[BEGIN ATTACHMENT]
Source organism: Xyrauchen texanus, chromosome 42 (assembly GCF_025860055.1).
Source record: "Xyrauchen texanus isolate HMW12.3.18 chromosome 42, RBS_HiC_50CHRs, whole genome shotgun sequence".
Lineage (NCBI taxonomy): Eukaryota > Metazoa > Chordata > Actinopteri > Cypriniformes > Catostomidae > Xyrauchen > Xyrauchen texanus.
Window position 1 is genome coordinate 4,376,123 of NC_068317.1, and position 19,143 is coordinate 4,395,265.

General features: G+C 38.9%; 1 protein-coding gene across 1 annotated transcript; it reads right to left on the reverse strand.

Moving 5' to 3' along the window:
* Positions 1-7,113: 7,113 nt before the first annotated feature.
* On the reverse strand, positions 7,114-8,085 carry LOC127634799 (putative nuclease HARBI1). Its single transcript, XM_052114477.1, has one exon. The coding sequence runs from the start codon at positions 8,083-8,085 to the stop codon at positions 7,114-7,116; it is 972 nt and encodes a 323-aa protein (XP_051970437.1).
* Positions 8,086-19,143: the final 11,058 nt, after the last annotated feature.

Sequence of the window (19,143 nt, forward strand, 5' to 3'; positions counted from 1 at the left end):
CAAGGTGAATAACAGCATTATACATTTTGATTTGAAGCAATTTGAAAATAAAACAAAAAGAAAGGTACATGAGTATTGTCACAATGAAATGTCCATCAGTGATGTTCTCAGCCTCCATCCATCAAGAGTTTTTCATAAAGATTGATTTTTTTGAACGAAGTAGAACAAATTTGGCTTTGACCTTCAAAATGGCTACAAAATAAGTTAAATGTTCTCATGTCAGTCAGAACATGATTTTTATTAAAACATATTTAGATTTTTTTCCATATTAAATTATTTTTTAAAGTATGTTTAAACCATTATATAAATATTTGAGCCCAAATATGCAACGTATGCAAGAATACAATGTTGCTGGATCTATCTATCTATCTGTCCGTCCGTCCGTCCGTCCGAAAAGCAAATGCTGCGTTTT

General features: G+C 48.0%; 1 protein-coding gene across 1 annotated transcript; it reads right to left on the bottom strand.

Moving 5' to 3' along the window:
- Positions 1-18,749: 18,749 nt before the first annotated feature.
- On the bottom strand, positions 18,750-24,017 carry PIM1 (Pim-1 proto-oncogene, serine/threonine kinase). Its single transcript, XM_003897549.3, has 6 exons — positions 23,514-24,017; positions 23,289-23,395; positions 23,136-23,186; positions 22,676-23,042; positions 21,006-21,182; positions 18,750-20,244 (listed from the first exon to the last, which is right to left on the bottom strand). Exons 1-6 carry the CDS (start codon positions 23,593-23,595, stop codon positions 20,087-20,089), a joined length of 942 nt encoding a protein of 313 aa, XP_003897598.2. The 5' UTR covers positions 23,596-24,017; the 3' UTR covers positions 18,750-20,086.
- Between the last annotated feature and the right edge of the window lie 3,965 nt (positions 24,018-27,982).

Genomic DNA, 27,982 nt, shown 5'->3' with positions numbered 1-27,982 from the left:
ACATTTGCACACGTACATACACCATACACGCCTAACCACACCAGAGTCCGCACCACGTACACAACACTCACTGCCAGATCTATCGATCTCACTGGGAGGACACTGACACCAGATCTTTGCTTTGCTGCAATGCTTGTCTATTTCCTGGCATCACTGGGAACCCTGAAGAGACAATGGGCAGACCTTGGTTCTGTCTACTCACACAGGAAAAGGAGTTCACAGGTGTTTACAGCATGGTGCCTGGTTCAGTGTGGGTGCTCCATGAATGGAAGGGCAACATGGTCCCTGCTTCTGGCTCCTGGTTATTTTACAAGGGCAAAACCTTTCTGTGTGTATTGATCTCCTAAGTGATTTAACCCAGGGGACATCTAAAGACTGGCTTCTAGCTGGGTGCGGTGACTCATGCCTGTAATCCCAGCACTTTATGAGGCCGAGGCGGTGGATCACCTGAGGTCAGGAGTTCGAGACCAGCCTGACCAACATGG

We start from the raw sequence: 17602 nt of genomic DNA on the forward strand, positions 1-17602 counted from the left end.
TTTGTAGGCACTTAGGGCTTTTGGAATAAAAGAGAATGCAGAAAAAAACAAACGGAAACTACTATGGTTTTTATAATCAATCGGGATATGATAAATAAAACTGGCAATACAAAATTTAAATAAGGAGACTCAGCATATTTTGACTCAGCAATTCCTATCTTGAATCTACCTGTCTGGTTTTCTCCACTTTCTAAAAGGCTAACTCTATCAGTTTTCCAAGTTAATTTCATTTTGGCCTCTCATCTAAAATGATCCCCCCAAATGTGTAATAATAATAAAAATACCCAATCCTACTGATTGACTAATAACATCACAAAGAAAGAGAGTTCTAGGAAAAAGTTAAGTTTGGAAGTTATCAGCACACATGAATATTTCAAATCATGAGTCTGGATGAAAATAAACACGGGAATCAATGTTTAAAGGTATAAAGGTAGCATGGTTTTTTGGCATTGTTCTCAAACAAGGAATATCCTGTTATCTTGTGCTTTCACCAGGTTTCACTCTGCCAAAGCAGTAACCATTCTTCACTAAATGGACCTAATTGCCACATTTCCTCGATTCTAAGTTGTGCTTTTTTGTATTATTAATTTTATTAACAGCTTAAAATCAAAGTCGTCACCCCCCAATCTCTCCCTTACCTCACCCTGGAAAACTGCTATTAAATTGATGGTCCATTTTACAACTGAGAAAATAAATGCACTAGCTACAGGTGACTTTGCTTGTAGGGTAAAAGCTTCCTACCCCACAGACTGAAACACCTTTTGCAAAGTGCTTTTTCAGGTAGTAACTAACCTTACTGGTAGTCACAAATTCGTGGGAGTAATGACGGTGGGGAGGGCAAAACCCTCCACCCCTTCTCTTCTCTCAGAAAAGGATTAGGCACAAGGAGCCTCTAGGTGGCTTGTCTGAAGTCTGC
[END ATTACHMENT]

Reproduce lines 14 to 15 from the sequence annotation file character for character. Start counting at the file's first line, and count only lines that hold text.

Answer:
- Positions 1-18,749: 18,749 nt before the first annotated feature.
- On the bottom strand, positions 18,750-24,017 carry PIM1 (Pim-1 proto-oncogene, serine/threonine kinase). Its single transcript, XM_003897549.3, has 6 exons — positions 23,514-24,017; positions 23,289-23,395; positions 23,136-23,186; positions 22,676-23,042; positions 21,006-21,182; positions 18,750-20,244 (listed from the first exon to the last, which is right to left on the bottom strand). Exons 1-6 carry the CDS (start codon positions 23,593-23,595, stop codon positions 20,087-20,089), a joined length of 942 nt encoding a protein of 313 aa, XP_003897598.2. The 5' UTR covers positions 23,596-24,017; the 3' UTR covers positions 18,750-20,086.